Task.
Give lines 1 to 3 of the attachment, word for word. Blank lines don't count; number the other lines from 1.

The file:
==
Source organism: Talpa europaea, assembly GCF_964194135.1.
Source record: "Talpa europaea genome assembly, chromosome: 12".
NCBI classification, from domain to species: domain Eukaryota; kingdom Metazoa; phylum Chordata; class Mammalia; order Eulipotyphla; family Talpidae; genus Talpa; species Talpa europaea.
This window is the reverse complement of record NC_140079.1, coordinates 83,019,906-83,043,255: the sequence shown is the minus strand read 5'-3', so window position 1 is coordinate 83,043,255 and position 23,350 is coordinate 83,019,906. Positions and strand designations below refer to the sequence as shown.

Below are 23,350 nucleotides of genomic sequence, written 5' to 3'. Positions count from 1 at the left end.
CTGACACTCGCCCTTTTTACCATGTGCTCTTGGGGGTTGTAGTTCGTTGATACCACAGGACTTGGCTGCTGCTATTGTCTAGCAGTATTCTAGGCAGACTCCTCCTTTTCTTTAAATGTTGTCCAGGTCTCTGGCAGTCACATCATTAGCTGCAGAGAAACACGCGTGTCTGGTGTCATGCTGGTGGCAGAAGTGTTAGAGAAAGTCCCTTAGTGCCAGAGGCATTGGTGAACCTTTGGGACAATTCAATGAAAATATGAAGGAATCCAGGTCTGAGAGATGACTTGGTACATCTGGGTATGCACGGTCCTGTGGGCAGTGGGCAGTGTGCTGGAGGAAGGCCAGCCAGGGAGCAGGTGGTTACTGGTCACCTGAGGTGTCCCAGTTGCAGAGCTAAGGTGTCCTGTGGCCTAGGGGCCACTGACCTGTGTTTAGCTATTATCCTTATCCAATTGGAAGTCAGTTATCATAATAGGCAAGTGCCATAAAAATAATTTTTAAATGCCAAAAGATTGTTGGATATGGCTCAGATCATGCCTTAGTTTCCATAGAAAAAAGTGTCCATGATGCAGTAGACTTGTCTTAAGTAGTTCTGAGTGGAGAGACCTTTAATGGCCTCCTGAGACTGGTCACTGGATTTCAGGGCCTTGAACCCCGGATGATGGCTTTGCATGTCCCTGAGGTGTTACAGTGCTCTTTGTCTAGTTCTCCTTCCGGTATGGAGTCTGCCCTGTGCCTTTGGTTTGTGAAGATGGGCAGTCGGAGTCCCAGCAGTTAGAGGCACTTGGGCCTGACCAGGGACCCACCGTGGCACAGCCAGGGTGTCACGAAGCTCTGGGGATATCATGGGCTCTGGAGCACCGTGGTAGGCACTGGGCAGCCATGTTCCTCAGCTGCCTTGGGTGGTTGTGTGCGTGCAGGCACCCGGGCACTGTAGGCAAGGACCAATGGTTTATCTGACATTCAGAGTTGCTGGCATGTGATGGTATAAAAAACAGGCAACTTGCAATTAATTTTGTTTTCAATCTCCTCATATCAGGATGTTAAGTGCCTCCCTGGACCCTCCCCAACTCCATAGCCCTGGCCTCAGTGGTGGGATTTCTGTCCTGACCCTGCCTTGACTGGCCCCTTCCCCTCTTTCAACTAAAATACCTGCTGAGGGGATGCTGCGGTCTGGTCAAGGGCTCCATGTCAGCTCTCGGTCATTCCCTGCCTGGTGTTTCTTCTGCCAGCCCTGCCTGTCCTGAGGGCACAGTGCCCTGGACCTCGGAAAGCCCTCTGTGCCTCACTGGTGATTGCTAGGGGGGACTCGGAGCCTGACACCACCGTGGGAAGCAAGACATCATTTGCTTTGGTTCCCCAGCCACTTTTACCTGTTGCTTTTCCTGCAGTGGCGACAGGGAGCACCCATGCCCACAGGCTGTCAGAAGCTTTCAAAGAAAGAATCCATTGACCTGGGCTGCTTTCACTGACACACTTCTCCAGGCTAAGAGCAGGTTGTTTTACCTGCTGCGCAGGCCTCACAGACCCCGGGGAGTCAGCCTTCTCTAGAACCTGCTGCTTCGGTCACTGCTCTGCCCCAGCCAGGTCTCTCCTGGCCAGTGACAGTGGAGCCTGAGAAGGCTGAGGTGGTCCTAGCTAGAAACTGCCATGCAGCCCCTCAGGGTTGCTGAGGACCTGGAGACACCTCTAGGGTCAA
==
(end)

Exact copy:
Source organism: Talpa europaea, assembly GCF_964194135.1.
Source record: "Talpa europaea genome assembly, chromosome: 12".
NCBI classification, from domain to species: domain Eukaryota; kingdom Metazoa; phylum Chordata; class Mammalia; order Eulipotyphla; family Talpidae; genus Talpa; species Talpa europaea.